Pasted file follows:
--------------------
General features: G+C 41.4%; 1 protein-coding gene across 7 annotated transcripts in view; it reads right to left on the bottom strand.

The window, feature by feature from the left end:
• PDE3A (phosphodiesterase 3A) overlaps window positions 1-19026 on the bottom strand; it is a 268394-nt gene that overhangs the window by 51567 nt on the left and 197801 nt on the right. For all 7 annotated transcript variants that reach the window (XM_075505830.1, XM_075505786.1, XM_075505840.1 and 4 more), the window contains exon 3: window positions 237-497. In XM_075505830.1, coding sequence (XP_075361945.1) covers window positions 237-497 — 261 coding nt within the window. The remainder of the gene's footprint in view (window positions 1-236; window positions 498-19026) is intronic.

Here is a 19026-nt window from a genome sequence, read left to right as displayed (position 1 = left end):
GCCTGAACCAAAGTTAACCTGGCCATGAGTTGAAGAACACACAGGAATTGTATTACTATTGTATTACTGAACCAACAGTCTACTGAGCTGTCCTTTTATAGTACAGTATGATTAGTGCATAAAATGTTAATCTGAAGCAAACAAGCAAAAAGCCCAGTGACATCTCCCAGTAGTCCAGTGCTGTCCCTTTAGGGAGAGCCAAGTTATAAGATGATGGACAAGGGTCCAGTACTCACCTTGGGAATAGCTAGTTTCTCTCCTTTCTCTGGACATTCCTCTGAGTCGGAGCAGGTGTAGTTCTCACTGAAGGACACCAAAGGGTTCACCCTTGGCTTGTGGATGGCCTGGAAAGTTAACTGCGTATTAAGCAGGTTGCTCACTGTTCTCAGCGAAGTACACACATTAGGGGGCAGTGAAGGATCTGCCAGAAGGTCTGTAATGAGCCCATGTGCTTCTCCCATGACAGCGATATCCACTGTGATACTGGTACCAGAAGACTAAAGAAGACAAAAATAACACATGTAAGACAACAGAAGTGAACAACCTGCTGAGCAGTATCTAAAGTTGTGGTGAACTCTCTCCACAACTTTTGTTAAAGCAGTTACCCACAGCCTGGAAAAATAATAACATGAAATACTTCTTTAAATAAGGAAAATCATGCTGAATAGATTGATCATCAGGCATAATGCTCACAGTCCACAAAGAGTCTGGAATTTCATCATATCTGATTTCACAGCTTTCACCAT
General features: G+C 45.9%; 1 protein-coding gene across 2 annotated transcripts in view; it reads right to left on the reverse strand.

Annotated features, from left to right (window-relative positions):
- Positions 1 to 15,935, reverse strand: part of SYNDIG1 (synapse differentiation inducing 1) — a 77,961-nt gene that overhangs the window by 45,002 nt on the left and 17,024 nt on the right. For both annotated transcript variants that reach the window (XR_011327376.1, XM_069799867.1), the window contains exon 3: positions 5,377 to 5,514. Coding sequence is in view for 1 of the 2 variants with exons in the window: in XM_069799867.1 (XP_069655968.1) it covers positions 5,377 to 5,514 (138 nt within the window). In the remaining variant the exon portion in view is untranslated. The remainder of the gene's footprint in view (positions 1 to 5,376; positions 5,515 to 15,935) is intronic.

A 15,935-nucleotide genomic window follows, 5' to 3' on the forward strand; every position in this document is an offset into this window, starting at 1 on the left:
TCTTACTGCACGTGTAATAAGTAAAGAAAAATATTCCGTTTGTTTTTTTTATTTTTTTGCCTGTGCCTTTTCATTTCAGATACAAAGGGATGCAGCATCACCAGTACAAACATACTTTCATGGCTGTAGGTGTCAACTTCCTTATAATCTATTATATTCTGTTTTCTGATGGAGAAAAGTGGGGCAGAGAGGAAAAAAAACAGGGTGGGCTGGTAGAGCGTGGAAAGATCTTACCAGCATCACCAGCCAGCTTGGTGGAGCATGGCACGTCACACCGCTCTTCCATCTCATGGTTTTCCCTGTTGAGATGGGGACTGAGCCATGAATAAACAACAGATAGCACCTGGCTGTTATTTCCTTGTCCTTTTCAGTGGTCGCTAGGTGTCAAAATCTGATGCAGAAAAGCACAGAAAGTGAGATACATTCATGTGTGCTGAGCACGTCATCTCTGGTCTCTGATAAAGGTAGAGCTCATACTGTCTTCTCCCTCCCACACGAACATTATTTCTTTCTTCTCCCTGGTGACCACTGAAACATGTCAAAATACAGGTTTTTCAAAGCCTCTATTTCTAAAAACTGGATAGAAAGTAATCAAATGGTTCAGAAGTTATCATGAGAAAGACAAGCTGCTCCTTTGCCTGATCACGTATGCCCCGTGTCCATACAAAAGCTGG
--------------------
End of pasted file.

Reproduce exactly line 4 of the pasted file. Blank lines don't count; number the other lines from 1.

Here is a 19026-nt window from a genome sequence, read left to right as displayed (position 1 = left end):